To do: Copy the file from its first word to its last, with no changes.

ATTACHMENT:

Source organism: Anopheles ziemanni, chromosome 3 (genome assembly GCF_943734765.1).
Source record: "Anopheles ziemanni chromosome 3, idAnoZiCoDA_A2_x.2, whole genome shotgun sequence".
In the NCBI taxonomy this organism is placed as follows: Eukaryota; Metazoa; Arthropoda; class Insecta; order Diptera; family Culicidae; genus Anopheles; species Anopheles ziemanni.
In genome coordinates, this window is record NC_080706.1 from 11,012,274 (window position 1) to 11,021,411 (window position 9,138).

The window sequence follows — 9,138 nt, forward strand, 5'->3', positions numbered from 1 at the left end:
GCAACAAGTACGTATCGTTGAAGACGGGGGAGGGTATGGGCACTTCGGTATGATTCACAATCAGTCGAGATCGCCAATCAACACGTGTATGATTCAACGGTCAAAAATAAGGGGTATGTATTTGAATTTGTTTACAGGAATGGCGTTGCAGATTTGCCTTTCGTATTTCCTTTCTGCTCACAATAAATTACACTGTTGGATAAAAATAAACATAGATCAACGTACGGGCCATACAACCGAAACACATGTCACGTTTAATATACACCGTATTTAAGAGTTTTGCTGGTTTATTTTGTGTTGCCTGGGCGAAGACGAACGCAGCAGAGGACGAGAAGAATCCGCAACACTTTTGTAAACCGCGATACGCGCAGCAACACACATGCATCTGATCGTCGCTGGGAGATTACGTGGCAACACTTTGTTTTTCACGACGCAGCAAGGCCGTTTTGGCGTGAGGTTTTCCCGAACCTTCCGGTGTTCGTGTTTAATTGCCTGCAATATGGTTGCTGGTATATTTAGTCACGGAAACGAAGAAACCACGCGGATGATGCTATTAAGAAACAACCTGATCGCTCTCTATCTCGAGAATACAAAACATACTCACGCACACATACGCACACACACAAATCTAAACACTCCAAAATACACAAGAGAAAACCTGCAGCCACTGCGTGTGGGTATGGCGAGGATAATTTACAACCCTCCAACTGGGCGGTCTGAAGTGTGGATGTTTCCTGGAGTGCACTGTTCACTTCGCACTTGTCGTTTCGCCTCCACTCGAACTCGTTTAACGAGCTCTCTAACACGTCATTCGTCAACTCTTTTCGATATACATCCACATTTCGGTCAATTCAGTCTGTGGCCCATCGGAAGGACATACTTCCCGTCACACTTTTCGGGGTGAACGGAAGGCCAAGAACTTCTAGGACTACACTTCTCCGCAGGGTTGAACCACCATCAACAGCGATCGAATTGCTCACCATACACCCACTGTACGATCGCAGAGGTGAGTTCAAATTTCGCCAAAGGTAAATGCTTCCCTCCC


Source organism: Anopheles ziemanni, chromosome 3 (genome assembly GCF_943734765.1).
Source record: "Anopheles ziemanni chromosome 3, idAnoZiCoDA_A2_x.2, whole genome shotgun sequence".
In the NCBI taxonomy this organism is placed as follows: Eukaryota; Metazoa; Arthropoda; class Insecta; order Diptera; family Culicidae; genus Anopheles; species Anopheles ziemanni.
In genome coordinates, this window is record NC_080706.1 from 11,012,274 (window position 1) to 11,021,411 (window position 9,138).

The window sequence follows — 9,138 nt, forward strand, 5'->3', positions numbered from 1 at the left end:
GCAACAAGTACGTATCGTTGAAGACGGGGGAGGGTATGGGCACTTCGGTATGATTCACAATCAGTCGAGATCGCCAATCAACACGTGTATGATTCAACGGTCAAAAATAAGGGGTATGTATTTGAATTTGTTTACAGGAATGGCGTTGCAGATTTGCCTTTCGTATTTCCTTTCTGCTCACAATAAATTACACTGTTGGATAAAAATAAACATAGATCAACGTACGGGCCATACAACCGAAACACATGTCACGTTTAATATACACCGTATTTAAGAGTTTTGCTGGTTTATTTTGTGTTGCCTGGGCGAAGACGAACGCAGCAGAGGACGAGAAGAATCCGCAACACTTTTGTAAACCGCGATACGCGCAGCAACACACATGCATCTGATCGTCGCTGGGAGATTACGTGGCAACACTTTGTTTTTCACGACGCAGCAAGGCCGTTTTGGCGTGAGGTTTTCCCGAACCTTCCGGTGTTCGTGTTTAATTGCCTGCAATATGGTTGCTGGTATATTTAGTCACGGAAACGAAGAAACCACGCGGATGATGCTATTAAGAAACAACCTGATCGCTCTCTATCTCGAGAATACAAAACATACTCACGCACACATACGCACACACACAAATCTAAACACTCCAAAATACACAAGAGAAAACCTGCAGCCACTGCGTGTGGGTATGGCGAGGATAATTTACAACCCTCCAACTGGGCGGTCTGAAGTGTGGATGTTTCCTGGAGTGCACTGTTCACTTCGCACTTGTCGTTTCGCCTCCACTCGAACTCGTTTAACGAGCTCTCTAACACGTCATTCGTCAACTCTTTTCGATATACATCCACATTTCGGTCAATTCAGTCTGTGGCCCATCGGAAGGACATACTTCCCGTCACACTTTTCGGGGTGAACGGAAGGCCAAGAACTTCTAGGACTACACTTCTCCGCAGGGTTGAACCACCATCAACAGCGATCGAATTGCTCACCATACACCCACTGTACGATCGCAGAGGTGAGTTCAAATTTCGCCAAAGGTAAATGCTTCCCTCCC